Previously detected in major southern urban centres, medical staff in Sudbury, in northern Ontario, are seeing more cases of complications for people using cocaine which is being laced with a toxic chemical. Doctors, other medical officials, and social workers are sounding the alarm about the effects of cocaine cut with the drug “levamisole”.
Originally used in the 1970s for treatment of rheumatoid arthritis, use of levamisole was expanded in the 90’s to include colon-cancer treatment. However in 2000, the drug was withdrawn from human treatments in the US due to adverse complications, and in Canada it was withdrawn in 2003.
Levamisole is currently used in veterinary medicine to rid animals of parasitic worms (helminths ).
A relatively low-cost drug, its other advantage is that it is a white powder and very hard to notice in cocaine. It’s used to increase the volume of cocaine and therefore profits of dealers,
While it is helpful to treat animals, it’s toxic to humans. It causes skin cells to die resulting in severe skin conditions. It also kills the body’s white blood cells and damages the immune system leaving the person open to serious infections.
When contacted by the press, the Ontario Provincial Police were apparently unaware of “levamisole” in cocaine although Carole Dionne, spokesperson for the the OPP commented that cocaine is often cut with a wide variety of other chemicals.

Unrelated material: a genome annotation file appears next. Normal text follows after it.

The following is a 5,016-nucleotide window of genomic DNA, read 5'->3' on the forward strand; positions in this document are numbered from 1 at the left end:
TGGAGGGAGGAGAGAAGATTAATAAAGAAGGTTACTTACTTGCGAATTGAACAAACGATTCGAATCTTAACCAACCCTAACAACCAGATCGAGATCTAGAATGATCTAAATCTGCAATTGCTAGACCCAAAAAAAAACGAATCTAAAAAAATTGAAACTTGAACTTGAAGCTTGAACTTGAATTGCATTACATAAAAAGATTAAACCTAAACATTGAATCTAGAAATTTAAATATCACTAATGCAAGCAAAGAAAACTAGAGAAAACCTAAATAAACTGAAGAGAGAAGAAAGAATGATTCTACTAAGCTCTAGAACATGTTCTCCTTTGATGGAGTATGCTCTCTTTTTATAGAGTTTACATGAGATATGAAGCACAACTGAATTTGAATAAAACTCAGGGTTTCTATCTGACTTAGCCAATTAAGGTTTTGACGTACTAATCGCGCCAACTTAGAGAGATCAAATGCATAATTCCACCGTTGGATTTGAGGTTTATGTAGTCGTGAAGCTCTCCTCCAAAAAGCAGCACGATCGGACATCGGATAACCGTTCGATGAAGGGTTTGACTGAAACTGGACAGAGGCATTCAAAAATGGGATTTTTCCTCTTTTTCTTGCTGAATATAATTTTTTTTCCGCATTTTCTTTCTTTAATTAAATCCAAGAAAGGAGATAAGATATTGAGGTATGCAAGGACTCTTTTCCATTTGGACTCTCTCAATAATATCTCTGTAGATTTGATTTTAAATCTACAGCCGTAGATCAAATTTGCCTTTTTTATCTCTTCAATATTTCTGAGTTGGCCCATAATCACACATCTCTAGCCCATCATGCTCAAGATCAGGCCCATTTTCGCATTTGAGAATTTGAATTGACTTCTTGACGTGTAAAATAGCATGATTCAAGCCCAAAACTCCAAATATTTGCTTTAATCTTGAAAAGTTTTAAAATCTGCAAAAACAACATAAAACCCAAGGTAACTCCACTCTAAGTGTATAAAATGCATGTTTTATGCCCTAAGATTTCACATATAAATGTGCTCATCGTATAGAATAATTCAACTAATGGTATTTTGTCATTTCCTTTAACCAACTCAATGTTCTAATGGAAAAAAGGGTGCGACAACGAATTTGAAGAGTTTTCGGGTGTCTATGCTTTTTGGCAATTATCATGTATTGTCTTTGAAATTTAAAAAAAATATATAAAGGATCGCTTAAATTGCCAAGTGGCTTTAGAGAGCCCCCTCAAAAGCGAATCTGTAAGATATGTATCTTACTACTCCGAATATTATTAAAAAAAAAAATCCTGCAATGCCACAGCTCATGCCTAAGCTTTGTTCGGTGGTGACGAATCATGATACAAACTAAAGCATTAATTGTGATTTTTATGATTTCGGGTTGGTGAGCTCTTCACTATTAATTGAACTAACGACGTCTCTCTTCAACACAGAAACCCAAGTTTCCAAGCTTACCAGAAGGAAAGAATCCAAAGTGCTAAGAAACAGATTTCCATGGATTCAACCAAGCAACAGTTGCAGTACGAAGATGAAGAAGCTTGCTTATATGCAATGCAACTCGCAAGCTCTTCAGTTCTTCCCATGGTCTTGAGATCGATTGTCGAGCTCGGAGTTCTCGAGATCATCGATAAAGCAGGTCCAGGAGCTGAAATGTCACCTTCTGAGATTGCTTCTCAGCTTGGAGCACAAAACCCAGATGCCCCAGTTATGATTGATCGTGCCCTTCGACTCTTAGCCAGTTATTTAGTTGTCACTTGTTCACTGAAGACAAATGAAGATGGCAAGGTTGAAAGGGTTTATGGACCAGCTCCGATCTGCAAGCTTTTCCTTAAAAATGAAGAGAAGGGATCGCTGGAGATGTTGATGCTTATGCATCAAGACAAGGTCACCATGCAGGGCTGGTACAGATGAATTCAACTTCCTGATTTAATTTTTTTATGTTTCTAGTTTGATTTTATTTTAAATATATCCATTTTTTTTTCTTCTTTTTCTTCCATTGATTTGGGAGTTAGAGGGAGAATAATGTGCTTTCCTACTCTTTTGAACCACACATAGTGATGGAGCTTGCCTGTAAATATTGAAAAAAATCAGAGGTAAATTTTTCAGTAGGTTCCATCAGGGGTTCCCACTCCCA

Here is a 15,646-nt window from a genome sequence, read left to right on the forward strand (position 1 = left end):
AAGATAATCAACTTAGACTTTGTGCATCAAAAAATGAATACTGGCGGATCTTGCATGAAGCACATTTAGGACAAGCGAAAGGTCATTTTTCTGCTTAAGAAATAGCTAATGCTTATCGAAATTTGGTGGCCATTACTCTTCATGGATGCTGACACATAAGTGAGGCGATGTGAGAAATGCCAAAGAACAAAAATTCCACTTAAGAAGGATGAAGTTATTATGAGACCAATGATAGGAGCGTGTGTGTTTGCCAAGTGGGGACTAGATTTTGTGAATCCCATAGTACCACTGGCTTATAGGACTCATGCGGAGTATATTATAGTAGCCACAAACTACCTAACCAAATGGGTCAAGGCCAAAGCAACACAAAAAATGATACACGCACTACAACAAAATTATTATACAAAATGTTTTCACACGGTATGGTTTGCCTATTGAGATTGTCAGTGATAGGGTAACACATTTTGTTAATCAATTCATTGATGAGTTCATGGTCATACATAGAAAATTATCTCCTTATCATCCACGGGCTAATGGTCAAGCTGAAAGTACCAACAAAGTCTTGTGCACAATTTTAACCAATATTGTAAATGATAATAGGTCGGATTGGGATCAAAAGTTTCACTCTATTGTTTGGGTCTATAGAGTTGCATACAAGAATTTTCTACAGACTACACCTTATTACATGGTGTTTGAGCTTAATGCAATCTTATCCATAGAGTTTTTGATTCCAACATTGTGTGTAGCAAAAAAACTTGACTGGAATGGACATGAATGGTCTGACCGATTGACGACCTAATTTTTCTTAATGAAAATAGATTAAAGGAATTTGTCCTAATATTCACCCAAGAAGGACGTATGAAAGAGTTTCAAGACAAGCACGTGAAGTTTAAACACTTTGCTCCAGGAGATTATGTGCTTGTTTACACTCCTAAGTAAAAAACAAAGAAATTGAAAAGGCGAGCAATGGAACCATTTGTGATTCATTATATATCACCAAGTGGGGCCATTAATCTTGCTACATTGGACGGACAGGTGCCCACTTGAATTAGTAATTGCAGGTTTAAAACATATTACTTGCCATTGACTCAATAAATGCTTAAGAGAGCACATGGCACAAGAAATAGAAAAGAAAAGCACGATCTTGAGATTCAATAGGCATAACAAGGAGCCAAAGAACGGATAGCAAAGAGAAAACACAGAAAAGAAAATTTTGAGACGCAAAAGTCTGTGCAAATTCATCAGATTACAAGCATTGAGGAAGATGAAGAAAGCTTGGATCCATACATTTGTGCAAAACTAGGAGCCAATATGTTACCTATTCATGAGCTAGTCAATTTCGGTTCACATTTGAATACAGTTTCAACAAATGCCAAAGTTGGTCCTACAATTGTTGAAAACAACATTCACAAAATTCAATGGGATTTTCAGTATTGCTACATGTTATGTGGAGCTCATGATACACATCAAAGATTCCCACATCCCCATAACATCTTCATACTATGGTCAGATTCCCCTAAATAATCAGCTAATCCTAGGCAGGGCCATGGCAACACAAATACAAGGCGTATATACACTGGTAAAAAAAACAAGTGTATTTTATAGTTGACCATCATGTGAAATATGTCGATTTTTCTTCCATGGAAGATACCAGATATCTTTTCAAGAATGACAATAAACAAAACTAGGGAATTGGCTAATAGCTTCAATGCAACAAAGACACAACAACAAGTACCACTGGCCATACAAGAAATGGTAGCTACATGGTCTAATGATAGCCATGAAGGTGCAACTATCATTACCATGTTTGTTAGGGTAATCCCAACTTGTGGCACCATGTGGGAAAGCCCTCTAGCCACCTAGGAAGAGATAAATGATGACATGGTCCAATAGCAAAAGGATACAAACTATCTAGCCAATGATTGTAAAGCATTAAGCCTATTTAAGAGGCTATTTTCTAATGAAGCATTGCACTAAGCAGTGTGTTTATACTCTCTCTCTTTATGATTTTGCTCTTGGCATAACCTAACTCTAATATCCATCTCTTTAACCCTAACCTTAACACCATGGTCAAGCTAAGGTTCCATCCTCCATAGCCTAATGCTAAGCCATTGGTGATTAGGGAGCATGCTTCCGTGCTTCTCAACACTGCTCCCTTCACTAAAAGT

Brazil is a known exporter of cocaine, much of it to North America. In the past, illegal drugs were shipped out of the originating country in relatively pure state, and usually cut with other products at their destination. However , last year police in Brazil reported that analysis of various shipments of seized cocaine destined for export showed the shipments contained about 11% levamisole, They also found however that there was 38% ratio of Phenacetin.
Phenacitin is an antithermic and anesthetic that has been banned in the UK since the 1960s, after it was linked to kidney and bladder cancers. Phenacetin has also been linked to the dissolution of blood cells and necrosis of the kidneys. In Canada, Phenacetin was withdrawn from the market in 1973 and is prohibited under the Food and Drug Act
Police agencies in the US meanwhile are reporting that their testing of seized drugs shows concentrations of levamisole in cocaine have been steadily increasing since it was first detected a decade ago.
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